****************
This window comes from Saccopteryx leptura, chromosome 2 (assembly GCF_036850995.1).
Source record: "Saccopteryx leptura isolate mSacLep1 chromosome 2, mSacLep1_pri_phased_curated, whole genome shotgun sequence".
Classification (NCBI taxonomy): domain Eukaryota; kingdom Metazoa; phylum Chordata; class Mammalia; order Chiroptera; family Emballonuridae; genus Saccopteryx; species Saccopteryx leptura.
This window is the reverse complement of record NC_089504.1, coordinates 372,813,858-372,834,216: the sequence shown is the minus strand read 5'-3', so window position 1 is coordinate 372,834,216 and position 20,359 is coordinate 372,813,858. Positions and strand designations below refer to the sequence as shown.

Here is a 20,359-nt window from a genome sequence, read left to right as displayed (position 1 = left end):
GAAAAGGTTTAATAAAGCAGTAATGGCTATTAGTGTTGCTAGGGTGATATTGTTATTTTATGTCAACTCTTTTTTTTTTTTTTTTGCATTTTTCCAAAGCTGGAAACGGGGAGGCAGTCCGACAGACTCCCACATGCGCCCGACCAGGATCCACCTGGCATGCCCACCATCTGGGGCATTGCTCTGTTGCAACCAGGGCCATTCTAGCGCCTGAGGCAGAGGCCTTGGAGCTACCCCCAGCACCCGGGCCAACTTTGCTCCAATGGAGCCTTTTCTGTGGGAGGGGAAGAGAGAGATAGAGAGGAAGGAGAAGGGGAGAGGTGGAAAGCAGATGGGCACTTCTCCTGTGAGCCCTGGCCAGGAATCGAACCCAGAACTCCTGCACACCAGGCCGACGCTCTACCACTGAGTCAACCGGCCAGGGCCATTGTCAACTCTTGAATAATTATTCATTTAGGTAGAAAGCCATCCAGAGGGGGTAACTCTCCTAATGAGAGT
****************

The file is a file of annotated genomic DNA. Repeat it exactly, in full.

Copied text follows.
This window comes from Saccopteryx leptura, chromosome 2 (assembly GCF_036850995.1).
Source record: "Saccopteryx leptura isolate mSacLep1 chromosome 2, mSacLep1_pri_phased_curated, whole genome shotgun sequence".
Classification (NCBI taxonomy): domain Eukaryota; kingdom Metazoa; phylum Chordata; class Mammalia; order Chiroptera; family Emballonuridae; genus Saccopteryx; species Saccopteryx leptura.
This window is the reverse complement of record NC_089504.1, coordinates 372,813,858-372,834,216: the sequence shown is the minus strand read 5'-3', so window position 1 is coordinate 372,834,216 and position 20,359 is coordinate 372,813,858. Positions and strand designations below refer to the sequence as shown.

Here is a 20,359-nt window from a genome sequence, read left to right as displayed (position 1 = left end):
GAAAAGGTTTAATAAAGCAGTAATGGCTATTAGTGTTGCTAGGGTGATATTGTTATTTTATGTCAACTCTTTTTTTTTTTTTTTTGCATTTTTCCAAAGCTGGAAACGGGGAGGCAGTCCGACAGACTCCCACATGCGCCCGACCAGGATCCACCTGGCATGCCCACCATCTGGGGCATTGCTCTGTTGCAACCAGGGCCATTCTAGCGCCTGAGGCAGAGGCCTTGGAGCTACCCCCAGCACCCGGGCCAACTTTGCTCCAATGGAGCCTTTTCTGTGGGAGGGGAAGAGAGAGATAGAGAGGAAGGAGAAGGGGAGAGGTGGAAAGCAGATGGGCACTTCTCCTGTGAGCCCTGGCCAGGAATCGAACCCAGAACTCCTGCACACCAGGCCGACGCTCTACCACTGAGTCAACCGGCCAGGGCCATTGTCAACTCTTGAATAATTATTCATTTAGGTAGAAAGCCATCCAGAGGGGGTAACTCTCCTAATGAGAGT